Another use of outwit I always enjoy doing is canceling super strength.  Imagine this scenerio, your opponent has a hulk with an ultra heavy object 5 just far enough from you that he can charge you his next turn.  You can't move your figure, it has 2 action tokens.  There are 2 ways you can stop this hulk.  The first is outwit his charge, this is the simple approach and one your opponent expects.  The second is to outwit his super strength.  Doing this will force the hulk to drop the ultra haavy into his own square.  Now the hulk still has charge but he is in hindering terrain from the object and his movement is cut in half, so his charge range goes from 5 to 3 and he can not reach you with a charge anymore.  The second option also has an added bennifit of suprising your opponet.  When you stop their plan with something they don't expect you make them uneasy, like you know something about the game they don't and they start to second guess what they do.

This way of thinking goes along with my probability chrat from the previous Approaching the Game.  If I can lower the ammount of times my oppoent attacks then I will win.  This is where I think outwit really changes the game.

What do you think? 


Approaching the Game: Odds

Posted by Heroes and Dice on June 21, 2016 at 10:55 AM Comments comments (0)

Hi.  MegaloRob here for another Approaching the Game.  Today I'm going to talk about odds.  May they ever be in your favor.

To start off I'm going to list the odds of each 2ds roll:

2 or higher: 100

3 or higher: 97

4 or higher: 91

5 or higher: 83

6 or higher: 72

7 or higher: 58

8 or higher: 41

9 or higher: 27

10 or higher: 16

11 or higher: 8

12: 2

So... the first think that stands out are my odds of rolling a 12 is at 2%.  That is the same as rolling any exact number with 2ds.  2% seems right for the ammount of times I seem to roll a crit hit but that is the same odds for rolling a crit miss. I swear I have a 40% chance to roll a crit miss when I'm playing.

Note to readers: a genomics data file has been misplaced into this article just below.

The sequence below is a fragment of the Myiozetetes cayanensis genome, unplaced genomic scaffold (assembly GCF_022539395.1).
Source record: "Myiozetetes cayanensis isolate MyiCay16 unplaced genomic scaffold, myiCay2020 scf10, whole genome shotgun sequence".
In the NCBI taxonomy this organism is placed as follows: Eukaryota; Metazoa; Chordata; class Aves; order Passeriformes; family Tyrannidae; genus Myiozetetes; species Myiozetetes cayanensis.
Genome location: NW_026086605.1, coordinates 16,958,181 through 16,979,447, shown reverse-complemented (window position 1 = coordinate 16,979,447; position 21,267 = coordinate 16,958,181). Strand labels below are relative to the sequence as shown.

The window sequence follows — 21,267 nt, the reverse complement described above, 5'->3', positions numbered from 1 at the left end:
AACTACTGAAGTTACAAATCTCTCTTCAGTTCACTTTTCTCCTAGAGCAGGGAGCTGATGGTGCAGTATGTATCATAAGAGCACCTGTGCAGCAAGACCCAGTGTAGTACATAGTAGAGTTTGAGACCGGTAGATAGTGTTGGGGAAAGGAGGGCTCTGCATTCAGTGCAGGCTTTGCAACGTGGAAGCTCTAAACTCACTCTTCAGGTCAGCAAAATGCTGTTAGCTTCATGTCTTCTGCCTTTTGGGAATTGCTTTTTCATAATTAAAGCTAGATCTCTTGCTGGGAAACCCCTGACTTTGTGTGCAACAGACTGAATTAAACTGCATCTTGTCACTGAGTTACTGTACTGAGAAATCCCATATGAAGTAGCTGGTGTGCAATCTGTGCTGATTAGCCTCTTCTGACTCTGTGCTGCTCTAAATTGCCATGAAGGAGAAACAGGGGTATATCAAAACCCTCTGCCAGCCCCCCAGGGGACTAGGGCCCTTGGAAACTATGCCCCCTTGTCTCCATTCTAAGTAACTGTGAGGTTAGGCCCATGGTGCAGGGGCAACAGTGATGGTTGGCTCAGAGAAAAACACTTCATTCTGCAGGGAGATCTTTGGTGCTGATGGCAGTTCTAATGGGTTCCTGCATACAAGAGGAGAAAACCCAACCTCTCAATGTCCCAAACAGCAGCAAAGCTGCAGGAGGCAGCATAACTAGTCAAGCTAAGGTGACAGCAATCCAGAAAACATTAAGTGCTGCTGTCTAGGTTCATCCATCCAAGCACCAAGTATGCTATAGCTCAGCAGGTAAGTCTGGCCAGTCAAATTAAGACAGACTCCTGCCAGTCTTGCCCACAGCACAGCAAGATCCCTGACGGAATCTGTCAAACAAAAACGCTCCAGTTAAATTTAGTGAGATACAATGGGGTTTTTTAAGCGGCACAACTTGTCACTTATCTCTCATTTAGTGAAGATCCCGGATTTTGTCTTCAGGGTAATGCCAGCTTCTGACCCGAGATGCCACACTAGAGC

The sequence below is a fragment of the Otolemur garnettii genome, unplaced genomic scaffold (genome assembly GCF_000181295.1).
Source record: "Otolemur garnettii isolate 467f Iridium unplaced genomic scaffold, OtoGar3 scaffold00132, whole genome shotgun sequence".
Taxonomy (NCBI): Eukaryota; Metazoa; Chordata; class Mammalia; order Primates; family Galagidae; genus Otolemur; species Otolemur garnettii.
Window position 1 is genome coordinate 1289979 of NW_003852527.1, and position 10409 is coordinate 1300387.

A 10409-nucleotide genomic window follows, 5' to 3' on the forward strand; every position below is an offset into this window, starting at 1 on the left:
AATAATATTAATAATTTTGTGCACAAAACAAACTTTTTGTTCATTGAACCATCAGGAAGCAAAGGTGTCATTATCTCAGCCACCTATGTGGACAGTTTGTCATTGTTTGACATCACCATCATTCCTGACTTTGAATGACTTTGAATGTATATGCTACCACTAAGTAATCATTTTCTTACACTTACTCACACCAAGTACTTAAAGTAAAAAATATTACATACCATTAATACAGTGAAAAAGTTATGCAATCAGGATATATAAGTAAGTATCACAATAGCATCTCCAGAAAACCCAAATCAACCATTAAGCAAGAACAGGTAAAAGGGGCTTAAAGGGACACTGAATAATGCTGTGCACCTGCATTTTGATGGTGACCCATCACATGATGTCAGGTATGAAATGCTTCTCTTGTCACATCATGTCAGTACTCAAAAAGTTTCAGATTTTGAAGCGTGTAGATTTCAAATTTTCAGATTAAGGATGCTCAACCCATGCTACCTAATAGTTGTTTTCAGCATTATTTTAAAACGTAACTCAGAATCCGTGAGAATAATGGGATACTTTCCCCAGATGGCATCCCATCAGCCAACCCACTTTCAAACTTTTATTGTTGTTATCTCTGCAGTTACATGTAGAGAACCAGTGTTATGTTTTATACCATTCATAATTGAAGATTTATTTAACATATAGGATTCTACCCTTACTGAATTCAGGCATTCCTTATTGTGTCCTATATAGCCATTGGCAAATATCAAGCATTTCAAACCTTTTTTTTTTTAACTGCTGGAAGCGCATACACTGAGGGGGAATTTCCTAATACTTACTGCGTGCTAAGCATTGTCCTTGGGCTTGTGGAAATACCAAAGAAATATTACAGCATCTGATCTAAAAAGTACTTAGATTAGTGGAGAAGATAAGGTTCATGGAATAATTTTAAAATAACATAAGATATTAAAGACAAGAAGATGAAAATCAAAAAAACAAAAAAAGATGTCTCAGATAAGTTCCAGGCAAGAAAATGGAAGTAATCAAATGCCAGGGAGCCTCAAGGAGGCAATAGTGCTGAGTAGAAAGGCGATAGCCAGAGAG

Now rolling an 11 or higher has an 8% chance.  There are a few characters that set it so you get a crit hit on an 11 or 12 (like Sugar Man) this now seems like a pretty significant change.  Sugar Man has 4 times the probability of making a crit hit.  

But crits aren't something that you can count on.  Lets look at what we can count on HITTING!  The odds start shifting in our attacking favor when we need to roll a 7 or lower.  Needing to roll a 7 or lower puts us at 58% probability.  But then the next number higher, 8, has a 41% probability.  That is a 17% shift in probability between hit chances.  

This chart is something I keep in mind when I am planning my attacks.  I don't try an memorize all the probabilities, I just keep in mind that if I need a 7 the odds are in my favor and if I need an 8 they are against me.  

For pushing decisions this is a big help for me.  If I need a 6 or lower I will always push to hit.  If I need a 7 I will push if my opponent needs to roll a 7 or lower to hit me on their turn.  If I need an 8 I won't push unless I'm backed in a corner and desperate.  

Now the difference between 58 and 41 is big but it might not seem like it is that big.  No, it is pretty big.  Lets consider a casion.  Your odds of winning are set by law at a casino but they are set much closer. The casino has a 54% chance to take your money in every hand.  So as each hand starts you have a 46% chance to come up.  That is pretty close in your favor.  However, should play multiple hand over a period of time that slight tip in the casino's favor will take all of your money.  You are much better off playing a single hand for a large sum of money.  

So in heroclix if I can influence the odds so I need to roll a 7 or lower for more of my attacks and my opponent needs to roll an 8 or higher for their attacks then the odds of my winning are much higher then theirs.  Now this is purly on dice rolls, this is not taking into consideration skill.  

Let me give you an example with one of my favorite odd influencing teams.  The KILLER ROBOT SWARM!


Sister Superior 80

6 Ultron drones @ 30 points each 180

Robot ata @ 4 points each for 7 figures 28